The Situation 

Our client was a government-backed start-up, created to lead and challenge the UK’s technology strategy in one of our most exciting industry sectors. Based in the East Midlands, the Institute's goal is to act as a catalyst across UK Plc, ensuring that the UK capitalises on its potential to be a world leader in its sector.

With a core team already in place, the next step was to find another 35 people within six months to fill the organisation. These were mainly technical and strategy specialists in the aerospace sector at varying levels of experience, from recent graduates to Directors. There were very few recruitment systems or processes in place and planning was at an early stage, which meant that job descriptions were in a state of flux and frequently changed as the business evolved very quickly. Candidates are hard to find and harder to attract in this industry of risk-averse engineers whose careers tend to span many years with an employer, who are in turn few in number.

Although the client was based in a wonderful location with a long history of innovation, it was many miles from the traditional heartlands for its sector. The business was keen to avoid selecting just from the main local industry player, which would have been the easiest option due to its proximity and internal networks. It was, therefore, important to thoroughly search all relevant businesses to ensure that any appointments we made for the right reasons.

As well as finding and attracting the right candidates, our challenge was to design and implement a thorough and robust end to end recruitment process which could handle high volume pressures with a great candidate experience and could be handed over at the end of the project, suitable for the needs of the business going forward.


The Solution

We designed the recruitment process around the company, implementing an Applicant Tracking System linked to the company’s website, creating a careers section and managing their LinkedIn and Twitter presences. We designed assignment briefs and advertising that reflected the company’s positioning, keeping the company’s distinct tone of voice. With very few people needing to interview a great number of candidates in a short space of time, the focus was on filtering out as much as possible to give a high interview to offer ratio.

It was important to stay flexible as the company still had some thinking to do around its internal structure. We developed a long list of target companies, both large and small, and contacted around a thousand individuals at a range of levels to introduce the concept of our client to them. We also worked with a number of trade and industry bodies, universities and industry outplacement services to dig out any likely candidates.



The biggest challenge in this project has been the coming together of a very new, and very senior, leadership team. As a service provider, it is tempting to keep quiet and respond to whoever shouts loudest, but that isn’t always in the best interest of the client as a whole or the candidates who are being considered. As emotions run high, it is very easy to apportion blame without determining a better way forward. The candidate experience is absolutely crucial to a start-up, where the field of talent to choose from is already narrowed; when this happens, employees are made to feel very special when they join as they are so essential and hard to find, which often leads to organisational arrogance and a tendency to look for reasons not to hire rather than compromising. Passion and drive about the business internally is high, and external stakeholders/candidates may not have that same passion and enthusiasm.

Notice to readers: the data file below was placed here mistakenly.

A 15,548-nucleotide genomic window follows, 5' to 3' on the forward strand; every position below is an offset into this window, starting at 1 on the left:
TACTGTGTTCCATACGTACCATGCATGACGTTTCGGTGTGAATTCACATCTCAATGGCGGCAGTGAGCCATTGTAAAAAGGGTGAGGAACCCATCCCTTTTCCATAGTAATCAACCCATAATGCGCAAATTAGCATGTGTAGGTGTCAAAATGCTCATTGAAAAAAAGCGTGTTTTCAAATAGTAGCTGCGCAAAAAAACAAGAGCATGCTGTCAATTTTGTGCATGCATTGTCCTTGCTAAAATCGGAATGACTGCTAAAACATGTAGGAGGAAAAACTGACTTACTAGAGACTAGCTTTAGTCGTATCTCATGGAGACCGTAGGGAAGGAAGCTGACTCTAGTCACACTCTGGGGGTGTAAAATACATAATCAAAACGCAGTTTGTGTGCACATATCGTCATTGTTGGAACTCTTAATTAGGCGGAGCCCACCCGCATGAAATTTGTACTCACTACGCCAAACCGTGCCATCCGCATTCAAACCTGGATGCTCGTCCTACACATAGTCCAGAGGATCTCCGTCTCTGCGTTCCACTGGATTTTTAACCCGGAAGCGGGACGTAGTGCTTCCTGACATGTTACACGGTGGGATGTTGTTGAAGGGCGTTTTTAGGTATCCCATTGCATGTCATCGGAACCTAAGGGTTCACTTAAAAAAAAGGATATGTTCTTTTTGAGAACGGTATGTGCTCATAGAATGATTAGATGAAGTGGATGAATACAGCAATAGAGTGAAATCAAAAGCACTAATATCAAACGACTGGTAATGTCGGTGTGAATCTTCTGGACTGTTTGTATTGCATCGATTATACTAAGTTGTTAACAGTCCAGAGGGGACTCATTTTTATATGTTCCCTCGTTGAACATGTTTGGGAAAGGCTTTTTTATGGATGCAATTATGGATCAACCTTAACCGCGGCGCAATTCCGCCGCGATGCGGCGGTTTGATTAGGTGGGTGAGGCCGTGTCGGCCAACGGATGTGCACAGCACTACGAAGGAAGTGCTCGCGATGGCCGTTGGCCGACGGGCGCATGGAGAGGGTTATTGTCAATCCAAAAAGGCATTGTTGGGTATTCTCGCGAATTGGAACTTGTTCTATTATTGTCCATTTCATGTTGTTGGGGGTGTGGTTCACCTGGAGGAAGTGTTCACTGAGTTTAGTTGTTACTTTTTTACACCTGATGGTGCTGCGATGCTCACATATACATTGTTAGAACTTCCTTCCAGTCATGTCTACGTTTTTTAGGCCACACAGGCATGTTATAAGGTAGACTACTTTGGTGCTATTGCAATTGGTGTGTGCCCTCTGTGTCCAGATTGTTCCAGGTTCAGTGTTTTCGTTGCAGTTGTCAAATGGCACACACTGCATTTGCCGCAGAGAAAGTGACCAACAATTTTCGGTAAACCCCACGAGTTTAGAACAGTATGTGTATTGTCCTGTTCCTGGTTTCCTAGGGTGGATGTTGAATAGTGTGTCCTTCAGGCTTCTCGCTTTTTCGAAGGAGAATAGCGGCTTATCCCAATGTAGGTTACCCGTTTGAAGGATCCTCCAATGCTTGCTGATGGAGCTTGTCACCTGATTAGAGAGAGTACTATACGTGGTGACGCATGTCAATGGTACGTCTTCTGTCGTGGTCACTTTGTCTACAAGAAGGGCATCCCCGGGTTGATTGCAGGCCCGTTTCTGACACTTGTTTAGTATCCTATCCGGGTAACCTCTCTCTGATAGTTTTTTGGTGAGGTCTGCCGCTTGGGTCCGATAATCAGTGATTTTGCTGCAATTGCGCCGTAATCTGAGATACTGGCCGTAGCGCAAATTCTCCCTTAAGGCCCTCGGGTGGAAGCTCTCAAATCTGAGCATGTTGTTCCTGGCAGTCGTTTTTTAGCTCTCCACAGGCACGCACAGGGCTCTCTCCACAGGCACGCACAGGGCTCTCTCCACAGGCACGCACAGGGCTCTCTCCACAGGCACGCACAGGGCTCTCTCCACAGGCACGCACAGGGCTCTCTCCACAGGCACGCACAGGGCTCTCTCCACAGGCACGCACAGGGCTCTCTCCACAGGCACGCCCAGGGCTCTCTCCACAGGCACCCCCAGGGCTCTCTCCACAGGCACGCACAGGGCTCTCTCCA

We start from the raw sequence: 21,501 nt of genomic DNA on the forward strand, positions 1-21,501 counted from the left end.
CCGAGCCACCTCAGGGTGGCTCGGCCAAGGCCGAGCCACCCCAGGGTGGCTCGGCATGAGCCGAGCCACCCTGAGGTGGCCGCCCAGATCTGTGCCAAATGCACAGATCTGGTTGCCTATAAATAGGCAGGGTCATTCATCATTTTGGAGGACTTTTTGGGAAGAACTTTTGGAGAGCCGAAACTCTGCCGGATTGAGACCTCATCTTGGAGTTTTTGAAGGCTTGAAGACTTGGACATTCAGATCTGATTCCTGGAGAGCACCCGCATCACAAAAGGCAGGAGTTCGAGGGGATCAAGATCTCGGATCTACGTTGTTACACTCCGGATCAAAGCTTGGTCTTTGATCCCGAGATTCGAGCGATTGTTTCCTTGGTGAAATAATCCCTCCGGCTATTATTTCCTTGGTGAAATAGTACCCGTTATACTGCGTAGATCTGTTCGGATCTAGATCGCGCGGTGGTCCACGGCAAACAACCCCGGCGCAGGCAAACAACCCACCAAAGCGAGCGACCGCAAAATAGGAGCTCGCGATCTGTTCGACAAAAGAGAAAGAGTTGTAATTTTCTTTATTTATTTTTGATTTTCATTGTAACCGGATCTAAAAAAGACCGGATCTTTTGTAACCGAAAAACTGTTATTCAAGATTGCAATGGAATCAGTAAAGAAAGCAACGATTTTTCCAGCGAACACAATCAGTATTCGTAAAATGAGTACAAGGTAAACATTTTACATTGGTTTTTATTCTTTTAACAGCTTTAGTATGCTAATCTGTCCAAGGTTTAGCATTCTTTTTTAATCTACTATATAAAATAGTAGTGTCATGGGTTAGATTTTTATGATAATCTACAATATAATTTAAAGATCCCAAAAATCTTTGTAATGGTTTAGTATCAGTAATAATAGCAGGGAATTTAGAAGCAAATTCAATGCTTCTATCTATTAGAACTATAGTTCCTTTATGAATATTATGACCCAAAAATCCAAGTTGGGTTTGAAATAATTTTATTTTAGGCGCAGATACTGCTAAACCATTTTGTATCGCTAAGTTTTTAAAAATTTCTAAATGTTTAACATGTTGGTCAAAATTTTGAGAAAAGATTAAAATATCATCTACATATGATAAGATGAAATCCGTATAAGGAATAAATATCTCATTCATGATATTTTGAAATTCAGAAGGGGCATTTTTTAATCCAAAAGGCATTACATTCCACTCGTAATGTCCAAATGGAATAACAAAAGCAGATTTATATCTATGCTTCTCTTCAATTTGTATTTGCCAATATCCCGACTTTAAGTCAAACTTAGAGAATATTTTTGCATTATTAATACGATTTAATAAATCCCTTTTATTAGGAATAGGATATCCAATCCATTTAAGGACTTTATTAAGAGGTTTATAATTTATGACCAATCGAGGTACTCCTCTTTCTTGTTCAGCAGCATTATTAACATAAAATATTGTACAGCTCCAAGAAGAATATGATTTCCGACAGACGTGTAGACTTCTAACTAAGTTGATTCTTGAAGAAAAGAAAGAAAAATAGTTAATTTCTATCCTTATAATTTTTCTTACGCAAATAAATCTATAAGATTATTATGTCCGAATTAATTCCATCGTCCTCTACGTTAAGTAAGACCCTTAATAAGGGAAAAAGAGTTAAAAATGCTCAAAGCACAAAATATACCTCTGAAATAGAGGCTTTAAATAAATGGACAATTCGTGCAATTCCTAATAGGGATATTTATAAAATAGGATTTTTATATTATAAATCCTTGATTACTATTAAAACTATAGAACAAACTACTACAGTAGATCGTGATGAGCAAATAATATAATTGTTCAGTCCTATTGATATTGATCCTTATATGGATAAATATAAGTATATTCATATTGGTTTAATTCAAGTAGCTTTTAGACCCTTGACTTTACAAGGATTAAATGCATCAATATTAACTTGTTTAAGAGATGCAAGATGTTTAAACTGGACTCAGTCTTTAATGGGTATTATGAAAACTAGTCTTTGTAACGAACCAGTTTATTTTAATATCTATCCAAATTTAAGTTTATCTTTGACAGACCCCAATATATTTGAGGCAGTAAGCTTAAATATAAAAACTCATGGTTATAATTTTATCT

Similarly, during set-up phase, a lot of things need doing that wouldn’t ordinarily be handled by the leadership team, such as website design, payroll process design and so on. Without the business in full delivery mode, there’s often not enough of a day job to do. Add this to a business and a cause that everyone feels passionate about, then involve highly intelligent, motivated and capable people, this can lead to interference rather than delegation.



Our recommendations and the calibre of candidates identified helped to reduce the headcount needed from 35 to 20 overall, significantly reducing headcount budget. The average time to hire was 34 days, including roles filled by executive search, often delayed by interviewing time constraints as our hiring managers were very stretched during this setup phase.

The Strategy team is of exceptional quality; there are some extremely strong MDc, PhD and EngD graduates in some of the more junior technical roles; some roles have been combined due to the strength of senior candidates; the profile and visibility of the company has been raised significantly through engaging with potential candidates; there are strong recruitment processes and onboarding programmes in place, with happy, engaged candidates; the technologist team is being built successfully despite geographical challenges.

One of the key aspects of this project has been maintaining positive engagement with the business, and in particular HR. The backing of HR is absolutely crucial in all projects, but never more so than in start-ups where emotions can often run high due to stress and lack of resources. No-one has enough time for interviewing as everyone is too busy doing their day jobs, but it is impossible to hire people without interviewing. This is further made difficult because teams are under-resourced, which would ease with more people in the team… the problem becomes circular and it is very easy to blame recruitment. Strong HR support helps the hiring teams to understand the process behind finding good people that it takes time and effort, and much work goes on beneath the surface. When everyone pulls together, great things can be achieved.

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